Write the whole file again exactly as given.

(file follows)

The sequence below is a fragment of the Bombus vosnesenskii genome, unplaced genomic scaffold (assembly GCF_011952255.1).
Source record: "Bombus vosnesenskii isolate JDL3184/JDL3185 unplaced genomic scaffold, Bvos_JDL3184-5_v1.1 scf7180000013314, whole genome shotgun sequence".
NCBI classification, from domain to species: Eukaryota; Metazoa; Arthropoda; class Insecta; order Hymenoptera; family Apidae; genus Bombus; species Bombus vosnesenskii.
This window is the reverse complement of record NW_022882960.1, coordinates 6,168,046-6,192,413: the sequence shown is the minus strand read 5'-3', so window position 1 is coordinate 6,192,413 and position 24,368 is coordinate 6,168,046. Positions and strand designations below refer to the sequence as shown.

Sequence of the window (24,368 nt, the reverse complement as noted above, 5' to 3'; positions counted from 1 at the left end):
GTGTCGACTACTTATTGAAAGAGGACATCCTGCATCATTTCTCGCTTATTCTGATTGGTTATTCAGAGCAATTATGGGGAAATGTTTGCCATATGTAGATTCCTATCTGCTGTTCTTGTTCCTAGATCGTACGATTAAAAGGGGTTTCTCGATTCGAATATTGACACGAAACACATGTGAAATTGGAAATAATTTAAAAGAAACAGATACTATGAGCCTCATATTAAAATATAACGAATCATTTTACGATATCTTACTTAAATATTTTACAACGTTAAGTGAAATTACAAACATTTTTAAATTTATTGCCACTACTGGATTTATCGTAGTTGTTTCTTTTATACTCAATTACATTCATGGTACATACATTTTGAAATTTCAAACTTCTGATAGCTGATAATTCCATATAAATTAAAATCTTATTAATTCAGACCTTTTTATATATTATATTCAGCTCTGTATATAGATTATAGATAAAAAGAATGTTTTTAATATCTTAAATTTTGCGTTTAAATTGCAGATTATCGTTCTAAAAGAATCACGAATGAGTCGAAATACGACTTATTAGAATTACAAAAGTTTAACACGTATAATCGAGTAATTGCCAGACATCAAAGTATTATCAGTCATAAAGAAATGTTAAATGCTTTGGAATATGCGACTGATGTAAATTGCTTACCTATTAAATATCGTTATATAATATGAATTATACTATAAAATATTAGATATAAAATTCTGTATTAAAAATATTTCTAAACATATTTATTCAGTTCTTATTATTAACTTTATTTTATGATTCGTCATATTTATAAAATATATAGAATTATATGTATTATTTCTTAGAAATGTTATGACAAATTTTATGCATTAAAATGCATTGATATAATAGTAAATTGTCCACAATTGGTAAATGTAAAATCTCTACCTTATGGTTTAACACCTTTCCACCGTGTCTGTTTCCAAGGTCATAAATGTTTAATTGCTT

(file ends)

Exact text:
The sequence below is a fragment of the Bombus vosnesenskii genome, unplaced genomic scaffold (assembly GCF_011952255.1).
Source record: "Bombus vosnesenskii isolate JDL3184/JDL3185 unplaced genomic scaffold, Bvos_JDL3184-5_v1.1 scf7180000013314, whole genome shotgun sequence".
NCBI classification, from domain to species: Eukaryota; Metazoa; Arthropoda; class Insecta; order Hymenoptera; family Apidae; genus Bombus; species Bombus vosnesenskii.
This window is the reverse complement of record NW_022882960.1, coordinates 6,168,046-6,192,413: the sequence shown is the minus strand read 5'-3', so window position 1 is coordinate 6,192,413 and position 24,368 is coordinate 6,168,046. Positions and strand designations below refer to the sequence as shown.

Sequence of the window (24,368 nt, the reverse complement as noted above, 5' to 3'; positions counted from 1 at the left end):
GTGTCGACTACTTATTGAAAGAGGACATCCTGCATCATTTCTCGCTTATTCTGATTGGTTATTCAGAGCAATTATGGGGAAATGTTTGCCATATGTAGATTCCTATCTGCTGTTCTTGTTCCTAGATCGTACGATTAAAAGGGGTTTCTCGATTCGAATATTGACACGAAACACATGTGAAATTGGAAATAATTTAAAAGAAACAGATACTATGAGCCTCATATTAAAATATAACGAATCATTTTACGATATCTTACTTAAATATTTTACAACGTTAAGTGAAATTACAAACATTTTTAAATTTATTGCCACTACTGGATTTATCGTAGTTGTTTCTTTTATACTCAATTACATTCATGGTACATACATTTTGAAATTTCAAACTTCTGATAGCTGATAATTCCATATAAATTAAAATCTTATTAATTCAGACCTTTTTATATATTATATTCAGCTCTGTATATAGATTATAGATAAAAAGAATGTTTTTAATATCTTAAATTTTGCGTTTAAATTGCAGATTATCGTTCTAAAAGAATCACGAATGAGTCGAAATACGACTTATTAGAATTACAAAAGTTTAACACGTATAATCGAGTAATTGCCAGACATCAAAGTATTATCAGTCATAAAGAAATGTTAAATGCTTTGGAATATGCGACTGATGTAAATTGCTTACCTATTAAATATCGTTATATAATATGAATTATACTATAAAATATTAGATATAAAATTCTGTATTAAAAATATTTCTAAACATATTTATTCAGTTCTTATTATTAACTTTATTTTATGATTCGTCATATTTATAAAATATATAGAATTATATGTATTATTTCTTAGAAATGTTATGACAAATTTTATGCATTAAAATGCATTGATATAATAGTAAATTGTCCACAATTGGTAAATGTAAAATCTCTACCTTATGGTTTAACACCTTTCCACCGTGTCTGTTTCCAAGGTCATAAATGTTTAATTGCTT